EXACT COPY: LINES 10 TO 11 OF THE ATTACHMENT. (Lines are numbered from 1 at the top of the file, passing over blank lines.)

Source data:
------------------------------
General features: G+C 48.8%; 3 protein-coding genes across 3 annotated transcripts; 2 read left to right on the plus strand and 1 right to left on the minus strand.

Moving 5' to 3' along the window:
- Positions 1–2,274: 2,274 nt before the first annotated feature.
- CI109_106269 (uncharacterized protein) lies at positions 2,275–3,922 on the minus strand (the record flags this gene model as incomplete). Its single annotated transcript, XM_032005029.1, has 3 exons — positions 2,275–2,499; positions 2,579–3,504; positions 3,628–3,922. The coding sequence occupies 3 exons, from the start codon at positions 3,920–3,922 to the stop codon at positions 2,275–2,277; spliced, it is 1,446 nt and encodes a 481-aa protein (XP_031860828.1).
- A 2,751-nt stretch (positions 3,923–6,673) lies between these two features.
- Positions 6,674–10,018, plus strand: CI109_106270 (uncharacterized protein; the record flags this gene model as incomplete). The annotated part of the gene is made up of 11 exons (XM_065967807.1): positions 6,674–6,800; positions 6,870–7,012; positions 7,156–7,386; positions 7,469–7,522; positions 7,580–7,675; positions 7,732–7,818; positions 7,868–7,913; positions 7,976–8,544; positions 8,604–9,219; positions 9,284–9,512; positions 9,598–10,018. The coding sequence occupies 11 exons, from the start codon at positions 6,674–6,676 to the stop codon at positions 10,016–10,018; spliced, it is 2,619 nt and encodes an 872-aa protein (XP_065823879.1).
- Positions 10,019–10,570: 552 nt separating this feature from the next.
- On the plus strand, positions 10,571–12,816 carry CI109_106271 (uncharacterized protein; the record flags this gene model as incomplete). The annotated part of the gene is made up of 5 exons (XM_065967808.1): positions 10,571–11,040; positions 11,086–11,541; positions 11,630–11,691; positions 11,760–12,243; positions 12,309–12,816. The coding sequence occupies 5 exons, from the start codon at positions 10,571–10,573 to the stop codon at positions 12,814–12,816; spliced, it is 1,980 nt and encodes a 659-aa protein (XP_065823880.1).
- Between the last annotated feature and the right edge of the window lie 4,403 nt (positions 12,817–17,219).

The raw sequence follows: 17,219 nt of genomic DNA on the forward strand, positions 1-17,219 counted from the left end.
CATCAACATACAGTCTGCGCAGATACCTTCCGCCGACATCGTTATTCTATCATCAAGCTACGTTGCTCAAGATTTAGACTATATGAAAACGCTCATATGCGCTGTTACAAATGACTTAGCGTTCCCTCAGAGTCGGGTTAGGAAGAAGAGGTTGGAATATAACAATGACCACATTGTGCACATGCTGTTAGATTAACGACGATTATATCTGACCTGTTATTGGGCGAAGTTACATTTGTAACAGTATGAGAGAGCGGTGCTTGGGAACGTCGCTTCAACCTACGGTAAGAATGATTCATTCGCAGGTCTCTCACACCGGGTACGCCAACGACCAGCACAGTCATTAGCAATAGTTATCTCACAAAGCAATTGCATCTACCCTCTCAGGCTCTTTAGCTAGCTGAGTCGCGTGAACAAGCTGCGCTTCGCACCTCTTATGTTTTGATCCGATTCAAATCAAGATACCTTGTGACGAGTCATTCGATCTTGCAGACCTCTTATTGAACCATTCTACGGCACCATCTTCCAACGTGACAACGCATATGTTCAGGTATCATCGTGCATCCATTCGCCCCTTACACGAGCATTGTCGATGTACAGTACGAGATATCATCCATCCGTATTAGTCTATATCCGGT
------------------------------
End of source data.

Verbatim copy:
The raw sequence follows: 17,219 nt of genomic DNA on the forward strand, positions 1-17,219 counted from the left end.
CATCAACATACAGTCTGCGCAGATACCTTCCGCCGACATCGTTATTCTATCATCAAGCTACGTTGCTCAAGATTTAGACTATATGAAAACGCTCATATGCGCTGTTACAAATGACTTAGCGTTCCCTCAGAGTCGGGTTAGGAAGAAGAGGTTGGAATATAACAATGACCACATTGTGCACATGCTGTTAGATTAACGACGATTATATCTGACCTGTTATTGGGCGAAGTTACATTTGTAACAGTATGAGAGAGCGGTGCTTGGGAACGTCGCTTCAACCTACGGTAAGAATGATTCATTCGCAGGTCTCTCACACCGGGTACGCCAACGACCAGCACAGTCATTAGCAATAGTTATCTCACAAAGCAATTGCATCTACCCTCTCAGGCTCTTTAGCTAGCTGAGTCGCGTGAACAAGCTGCGCTTCGCACCTCTTATGTTTTGATCCGATTCAAATCAAGATACCTTGTGACGAGTCATTCGATCTTGCAGACCTCTTATTGAACCATTCTACGGCACCATCTTCCAACGTGACAACGCATATGTTCAGGTATCATCGTGCATCCATTCGCCCCTTACACGAGCATTGTCGATGTACAGTACGAGATATCATCCATCCGTATTAGTCTATATCCGGT